Anything I thought I could possibly put into words and describe as a “poem” was fair game: squirrels digging up acorns, crazy squawking and squabbling crows, mushrooms in a flower pot (got published in a big city lit. publication and I still don’t know why they picked it), spiders, somebody eating lunch, my friends, flowers, birds, runny bunnies.
They say “practice makes perfect.” To make a long story short, my poetry didn’t improve too terribly much the more I wrote it. However, there was a scholarship contest with a pretty sizable prize attached to it for poetry and prose. Being a poor college student, that was quite enticing.
I honestly didn’t think anything I wrote could possibly win anything from anyone, and the only things I had ever won were a third place ribbon in the third grade for some awful artwork, and some beginner sewing stuff in 4-H, but I was sure going to try.
I turned in a Manila envelope with quite a bit of those required class poetry pieces (since I didn’t have anything else) and pieces of memoir and non-fiction to the English department and went my merry way.
And forgot all about it.
A year later I was walking across campus and ran into one of my former professors, the chair of the English department.
“Did you ever pick up your prize money?’ he asked.
“Prize money? What prize money?” What on earth was he talking about? I never won anything. My chances of ever winning anything were about equal to a snowball’s chance in you-know-where.
“Your prize,” he insisted. “For the poetry and prose scholarship.”
“What poetry and prose scholarship?” I asked stupidly. I’m sure my eyeballs were as big as saucers, and my jaw was probably hanging wide open, as well.
“You won the scholarship for your writing portfolio with another student. You both won and split the prize! No one ever told you?” He asked incredulously.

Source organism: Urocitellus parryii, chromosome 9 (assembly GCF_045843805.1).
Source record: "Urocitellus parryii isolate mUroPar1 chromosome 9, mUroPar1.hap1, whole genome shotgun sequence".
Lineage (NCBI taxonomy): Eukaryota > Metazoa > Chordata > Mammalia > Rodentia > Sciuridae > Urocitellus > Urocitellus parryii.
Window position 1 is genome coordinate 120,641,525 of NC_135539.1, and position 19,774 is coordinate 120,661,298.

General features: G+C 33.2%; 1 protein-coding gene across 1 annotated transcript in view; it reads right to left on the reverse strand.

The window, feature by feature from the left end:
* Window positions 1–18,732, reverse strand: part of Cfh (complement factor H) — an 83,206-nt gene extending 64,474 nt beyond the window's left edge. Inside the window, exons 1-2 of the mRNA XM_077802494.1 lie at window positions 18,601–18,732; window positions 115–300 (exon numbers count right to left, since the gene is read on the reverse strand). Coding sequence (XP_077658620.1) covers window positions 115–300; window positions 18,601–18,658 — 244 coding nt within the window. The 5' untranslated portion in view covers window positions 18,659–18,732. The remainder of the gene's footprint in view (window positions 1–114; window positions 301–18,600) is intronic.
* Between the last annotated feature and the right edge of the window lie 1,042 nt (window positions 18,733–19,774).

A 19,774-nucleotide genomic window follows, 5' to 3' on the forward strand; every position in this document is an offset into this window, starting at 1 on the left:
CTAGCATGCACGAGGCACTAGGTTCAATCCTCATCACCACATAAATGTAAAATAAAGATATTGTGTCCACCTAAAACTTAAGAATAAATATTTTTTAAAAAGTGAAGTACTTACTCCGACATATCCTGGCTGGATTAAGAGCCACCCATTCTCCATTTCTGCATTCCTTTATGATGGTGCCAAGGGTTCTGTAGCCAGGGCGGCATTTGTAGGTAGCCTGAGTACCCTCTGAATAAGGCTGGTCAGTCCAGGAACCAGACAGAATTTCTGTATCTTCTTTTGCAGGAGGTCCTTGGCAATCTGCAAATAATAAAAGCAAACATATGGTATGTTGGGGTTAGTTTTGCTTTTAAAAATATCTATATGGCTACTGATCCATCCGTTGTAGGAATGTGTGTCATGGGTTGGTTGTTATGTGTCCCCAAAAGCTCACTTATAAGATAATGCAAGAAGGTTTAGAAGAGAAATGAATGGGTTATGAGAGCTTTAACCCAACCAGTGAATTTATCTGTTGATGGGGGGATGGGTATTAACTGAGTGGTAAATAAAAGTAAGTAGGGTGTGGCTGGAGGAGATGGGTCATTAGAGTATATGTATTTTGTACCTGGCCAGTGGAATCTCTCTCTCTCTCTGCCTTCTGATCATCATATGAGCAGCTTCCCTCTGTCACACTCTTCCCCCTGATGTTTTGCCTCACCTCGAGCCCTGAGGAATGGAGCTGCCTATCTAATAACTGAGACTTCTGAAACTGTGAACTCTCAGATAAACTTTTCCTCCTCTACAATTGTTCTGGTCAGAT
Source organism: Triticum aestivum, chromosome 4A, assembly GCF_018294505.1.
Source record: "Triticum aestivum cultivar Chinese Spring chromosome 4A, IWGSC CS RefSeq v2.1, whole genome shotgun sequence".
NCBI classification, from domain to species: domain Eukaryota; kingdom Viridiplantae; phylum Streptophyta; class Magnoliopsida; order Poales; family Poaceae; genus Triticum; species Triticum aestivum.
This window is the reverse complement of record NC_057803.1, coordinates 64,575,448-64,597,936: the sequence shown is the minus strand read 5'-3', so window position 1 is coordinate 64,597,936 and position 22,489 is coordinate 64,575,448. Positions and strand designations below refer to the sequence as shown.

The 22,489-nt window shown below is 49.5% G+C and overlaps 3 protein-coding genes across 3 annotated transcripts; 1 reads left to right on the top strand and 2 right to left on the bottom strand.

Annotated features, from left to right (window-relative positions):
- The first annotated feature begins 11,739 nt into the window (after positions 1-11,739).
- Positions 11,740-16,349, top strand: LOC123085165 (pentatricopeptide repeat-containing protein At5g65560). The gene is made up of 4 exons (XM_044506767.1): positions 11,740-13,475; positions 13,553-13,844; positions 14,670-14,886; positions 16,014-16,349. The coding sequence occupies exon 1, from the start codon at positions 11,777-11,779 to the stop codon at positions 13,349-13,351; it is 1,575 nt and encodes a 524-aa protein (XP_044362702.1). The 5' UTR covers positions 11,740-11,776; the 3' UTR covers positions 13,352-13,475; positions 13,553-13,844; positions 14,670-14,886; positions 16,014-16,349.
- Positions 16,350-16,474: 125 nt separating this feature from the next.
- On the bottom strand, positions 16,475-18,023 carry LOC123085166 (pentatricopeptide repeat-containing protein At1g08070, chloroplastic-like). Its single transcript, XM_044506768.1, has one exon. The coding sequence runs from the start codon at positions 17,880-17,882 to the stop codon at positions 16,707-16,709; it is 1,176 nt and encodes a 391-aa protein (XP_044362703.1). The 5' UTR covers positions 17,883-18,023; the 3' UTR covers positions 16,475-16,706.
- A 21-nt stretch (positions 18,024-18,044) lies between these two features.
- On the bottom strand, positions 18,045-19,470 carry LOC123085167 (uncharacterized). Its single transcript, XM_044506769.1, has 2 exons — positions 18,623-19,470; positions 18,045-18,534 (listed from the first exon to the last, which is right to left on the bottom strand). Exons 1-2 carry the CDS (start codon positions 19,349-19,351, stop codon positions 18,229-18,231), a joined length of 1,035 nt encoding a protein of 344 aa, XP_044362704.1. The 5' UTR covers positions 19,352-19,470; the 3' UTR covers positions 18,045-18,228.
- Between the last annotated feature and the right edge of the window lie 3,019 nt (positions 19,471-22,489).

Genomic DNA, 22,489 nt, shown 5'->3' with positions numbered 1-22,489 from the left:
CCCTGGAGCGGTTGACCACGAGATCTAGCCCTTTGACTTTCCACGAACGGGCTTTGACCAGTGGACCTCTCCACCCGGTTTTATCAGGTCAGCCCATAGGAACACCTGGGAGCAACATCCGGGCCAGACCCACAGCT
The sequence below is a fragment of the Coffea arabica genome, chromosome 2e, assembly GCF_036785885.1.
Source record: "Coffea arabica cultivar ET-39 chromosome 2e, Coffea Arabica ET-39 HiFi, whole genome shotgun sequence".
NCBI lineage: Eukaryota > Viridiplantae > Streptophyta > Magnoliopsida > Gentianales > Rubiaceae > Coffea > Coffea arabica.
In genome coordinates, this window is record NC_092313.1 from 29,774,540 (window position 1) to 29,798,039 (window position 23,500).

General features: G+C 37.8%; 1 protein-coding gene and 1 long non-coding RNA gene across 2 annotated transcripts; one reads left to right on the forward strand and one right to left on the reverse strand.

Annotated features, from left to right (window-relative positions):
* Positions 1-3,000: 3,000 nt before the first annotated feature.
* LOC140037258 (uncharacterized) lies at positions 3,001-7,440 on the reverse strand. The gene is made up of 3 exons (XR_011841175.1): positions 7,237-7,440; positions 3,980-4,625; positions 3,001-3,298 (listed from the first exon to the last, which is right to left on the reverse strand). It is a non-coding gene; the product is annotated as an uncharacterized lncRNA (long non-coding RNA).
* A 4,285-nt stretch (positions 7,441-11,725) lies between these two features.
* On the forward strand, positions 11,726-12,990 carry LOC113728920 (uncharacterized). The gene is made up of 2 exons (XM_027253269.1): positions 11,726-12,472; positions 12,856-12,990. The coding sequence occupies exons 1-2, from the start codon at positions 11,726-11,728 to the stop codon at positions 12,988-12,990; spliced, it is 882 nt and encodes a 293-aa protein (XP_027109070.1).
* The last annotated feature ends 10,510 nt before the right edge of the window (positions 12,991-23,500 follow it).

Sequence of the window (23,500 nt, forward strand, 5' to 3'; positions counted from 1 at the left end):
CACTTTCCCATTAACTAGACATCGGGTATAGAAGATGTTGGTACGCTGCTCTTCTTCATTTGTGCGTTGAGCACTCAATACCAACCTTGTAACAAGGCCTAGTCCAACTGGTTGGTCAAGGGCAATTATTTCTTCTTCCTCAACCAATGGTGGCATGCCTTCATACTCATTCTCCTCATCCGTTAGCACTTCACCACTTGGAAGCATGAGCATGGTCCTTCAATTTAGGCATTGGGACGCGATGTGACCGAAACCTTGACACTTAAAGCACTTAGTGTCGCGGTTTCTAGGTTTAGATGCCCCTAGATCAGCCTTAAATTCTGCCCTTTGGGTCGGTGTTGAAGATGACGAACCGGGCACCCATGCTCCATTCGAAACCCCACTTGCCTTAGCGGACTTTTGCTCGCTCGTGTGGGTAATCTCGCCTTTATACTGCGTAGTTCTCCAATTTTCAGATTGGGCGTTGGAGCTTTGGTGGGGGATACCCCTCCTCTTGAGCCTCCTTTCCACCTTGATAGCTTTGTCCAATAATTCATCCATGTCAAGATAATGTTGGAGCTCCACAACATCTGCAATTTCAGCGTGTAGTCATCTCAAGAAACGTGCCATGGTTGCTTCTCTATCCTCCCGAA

I just stood there looking at him for a couple of minutes while it sank in.
When it did sink in, I was ecstatic and over the moon! I actually won something. And more than that, I won a large amount of money with my WRITING – prose AND poetry – out of all of the other students who submitted their work, and I knew some of their work was amazingly good. I knew because I was in class with them, and we had to read our stuff out loud to each other.
And, the best prize of all was finding out that the other student who won the prize with me was in my class and the one person whose poetry I thought was exceptionally beautiful. I felt so honored and humbled to share this prize with her.
And I still couldn’t believe I could win a prize for my poetry, lol.
The other thing that hit home with me was that that same teacher had told me one time that I was a very good writer.
When I just stood there staring at him like a wall-eyed goldfish (I have a tendency to so that when I’m in shock), and he realized that I honestly didn’t know, he looked at me incredulously and asked me, “No one has ever told you that???”
Maybe once, I think. But I didn’t take it to mean much of anything. Everyone tells everyone else their art, writing, or whatever is “good.” That doesn’t really mean it is. And maybe they were just being nice to me.
He looked at me again right in the eye, very seriously, and very insistently said, “Your writing is GOOD, very, very GOOD.”
Oh, ok, I thought. Well, that’s awfully nice for him to say that.
I have never forgotten that. It’s things like that that stay with you and help you through and cheer you up when you feel pretty low about everything you are working so hard to succeed at and aren’t getting anywhere and feel like you’ll never make any progress in the direction you’re working so valiantly to go forward in.
So, that was then, and this is now.
And, if I have just one thing to tell you, it is this:
If there is something you would like to achieve or accomplish in your life, and you are willing to put the time, work and effort into achieving it, then – GO FOR IT!
There’s no harm in trying. There’s no shame in trying and failing. The failure is not in TRYING to follow your hopes and dreams, but in NOT TRYING to follow them.
There’s much to be said for this. At least you tried, you experienced the journey, met wonderful people along the way, had lots of great learning experiences, and learned new skills!
How can this be counted as “failure”?
And you never know….
They can always say “no,” but they can always say “YES!”